During pregnancy, some women do not dare to continue their sporting activity, for fear of the risks for the baby or for lack of knowledge of good gestures. However, physical activity remains largely beneficial. Which sports should be preferred? Their benefits? The right sports reflexes to adopt? Answers.
Pregnancy is accompanied by physical, physiological and hormonal upheavals that are experienced differently from one woman to another. One thing is certain: moving regularly is recommended to relieve the minor inconveniences of pregnancy and experience it more serenely, whether or not you are athletic. “The advice of a gynecologist or a midwife remains an essential key to starting or continuing any sporting activity. This ensures that there is no “absolute medical contraindication”, such as a risk of premature delivery, placenta previa (abnormal localization of the placenta), intrauterine growth retardation or even of premature rupture of membranes, ”explains Marlène Barlier, midwife and teacher of prenatal and postnatal Pilates at Cabinet Bien Naître in Vanves.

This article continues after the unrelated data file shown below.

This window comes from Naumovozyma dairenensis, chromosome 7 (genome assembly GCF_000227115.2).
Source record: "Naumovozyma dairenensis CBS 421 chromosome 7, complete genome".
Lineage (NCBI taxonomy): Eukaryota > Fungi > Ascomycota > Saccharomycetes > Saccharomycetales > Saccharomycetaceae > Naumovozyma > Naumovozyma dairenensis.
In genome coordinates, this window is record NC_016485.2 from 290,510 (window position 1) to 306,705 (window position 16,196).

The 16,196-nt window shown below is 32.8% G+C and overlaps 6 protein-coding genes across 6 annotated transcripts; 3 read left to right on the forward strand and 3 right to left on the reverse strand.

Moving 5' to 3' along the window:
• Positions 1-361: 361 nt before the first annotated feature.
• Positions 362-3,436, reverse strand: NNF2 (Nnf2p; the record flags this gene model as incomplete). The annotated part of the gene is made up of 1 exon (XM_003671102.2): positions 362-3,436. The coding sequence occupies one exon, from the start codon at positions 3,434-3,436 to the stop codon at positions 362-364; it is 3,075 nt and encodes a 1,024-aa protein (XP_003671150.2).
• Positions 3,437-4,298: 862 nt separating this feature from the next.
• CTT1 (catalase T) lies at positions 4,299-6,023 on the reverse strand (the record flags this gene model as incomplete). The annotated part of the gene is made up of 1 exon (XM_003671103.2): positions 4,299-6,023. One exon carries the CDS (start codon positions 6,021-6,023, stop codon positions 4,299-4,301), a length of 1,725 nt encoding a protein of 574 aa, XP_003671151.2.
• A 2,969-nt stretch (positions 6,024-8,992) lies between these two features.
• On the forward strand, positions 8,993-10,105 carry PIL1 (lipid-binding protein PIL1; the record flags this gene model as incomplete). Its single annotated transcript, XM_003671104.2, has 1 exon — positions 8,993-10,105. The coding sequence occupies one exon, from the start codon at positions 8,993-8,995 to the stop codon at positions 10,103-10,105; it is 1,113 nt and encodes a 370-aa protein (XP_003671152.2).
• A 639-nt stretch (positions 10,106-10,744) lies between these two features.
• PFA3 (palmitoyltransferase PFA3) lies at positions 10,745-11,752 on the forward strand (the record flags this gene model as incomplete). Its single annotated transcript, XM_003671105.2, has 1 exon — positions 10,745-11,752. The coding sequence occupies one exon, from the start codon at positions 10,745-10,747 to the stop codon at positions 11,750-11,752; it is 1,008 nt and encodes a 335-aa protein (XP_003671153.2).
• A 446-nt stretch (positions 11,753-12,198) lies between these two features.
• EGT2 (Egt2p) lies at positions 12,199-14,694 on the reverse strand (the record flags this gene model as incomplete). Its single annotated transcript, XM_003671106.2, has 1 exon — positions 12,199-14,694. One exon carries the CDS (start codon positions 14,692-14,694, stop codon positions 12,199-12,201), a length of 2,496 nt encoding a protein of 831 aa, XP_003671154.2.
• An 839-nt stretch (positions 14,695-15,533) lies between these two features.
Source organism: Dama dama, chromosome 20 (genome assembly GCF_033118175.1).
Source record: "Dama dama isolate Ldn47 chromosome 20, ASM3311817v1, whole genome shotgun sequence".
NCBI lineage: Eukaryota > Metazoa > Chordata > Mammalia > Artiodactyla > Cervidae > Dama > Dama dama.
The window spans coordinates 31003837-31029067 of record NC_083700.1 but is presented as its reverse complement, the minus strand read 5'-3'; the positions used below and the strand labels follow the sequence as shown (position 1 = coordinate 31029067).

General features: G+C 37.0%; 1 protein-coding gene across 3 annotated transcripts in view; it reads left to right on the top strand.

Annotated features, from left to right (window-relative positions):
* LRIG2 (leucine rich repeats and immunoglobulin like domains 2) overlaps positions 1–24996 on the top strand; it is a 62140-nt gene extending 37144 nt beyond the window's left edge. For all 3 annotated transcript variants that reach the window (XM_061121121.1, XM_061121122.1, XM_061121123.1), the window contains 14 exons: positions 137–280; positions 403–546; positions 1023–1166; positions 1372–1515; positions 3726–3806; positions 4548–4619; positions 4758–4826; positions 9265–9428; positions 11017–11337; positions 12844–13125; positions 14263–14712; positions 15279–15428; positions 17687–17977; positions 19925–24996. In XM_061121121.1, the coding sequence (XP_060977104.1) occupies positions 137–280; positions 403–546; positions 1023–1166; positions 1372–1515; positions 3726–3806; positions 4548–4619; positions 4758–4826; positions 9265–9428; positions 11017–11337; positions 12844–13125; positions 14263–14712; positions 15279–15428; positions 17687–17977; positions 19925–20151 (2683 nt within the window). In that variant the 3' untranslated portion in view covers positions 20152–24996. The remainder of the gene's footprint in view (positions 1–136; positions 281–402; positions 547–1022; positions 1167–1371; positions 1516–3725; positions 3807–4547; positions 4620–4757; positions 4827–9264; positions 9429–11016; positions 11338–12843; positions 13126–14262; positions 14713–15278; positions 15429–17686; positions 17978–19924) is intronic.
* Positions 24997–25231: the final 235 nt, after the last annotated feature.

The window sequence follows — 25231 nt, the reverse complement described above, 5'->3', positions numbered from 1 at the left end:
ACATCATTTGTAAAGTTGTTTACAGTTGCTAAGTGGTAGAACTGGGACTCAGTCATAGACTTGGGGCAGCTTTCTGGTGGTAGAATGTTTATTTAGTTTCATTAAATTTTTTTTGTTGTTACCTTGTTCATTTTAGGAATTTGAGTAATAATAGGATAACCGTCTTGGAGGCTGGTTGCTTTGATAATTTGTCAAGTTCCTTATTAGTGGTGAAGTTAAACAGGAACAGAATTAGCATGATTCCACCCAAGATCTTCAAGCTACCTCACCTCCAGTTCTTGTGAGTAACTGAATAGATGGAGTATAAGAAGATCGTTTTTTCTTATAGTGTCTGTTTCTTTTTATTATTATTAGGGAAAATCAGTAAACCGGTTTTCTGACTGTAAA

Sport and pregnancy: a virtuous circle
Lucie Albert, 33, is the mother of two daughters aged 4 and 20 months. Runner and lover of group lessons, she had seen fit to stop sport during her first pregnancy. “I had the wrong idea of what to do. After the birth of my first daughter, I returned to sport and cross-training courses. By educating myself and discovering Instagram accounts of ” fit mums “, I discovered that it was quite possible to continue sport during pregnancy, unless there is a medical contraindication, ”she explains.
Marlène Barlier confirms that there are many benefits to be derived from regular physical activity. She lists them:
- maintaining endurance and muscle mass, to better manage labor and childbirth,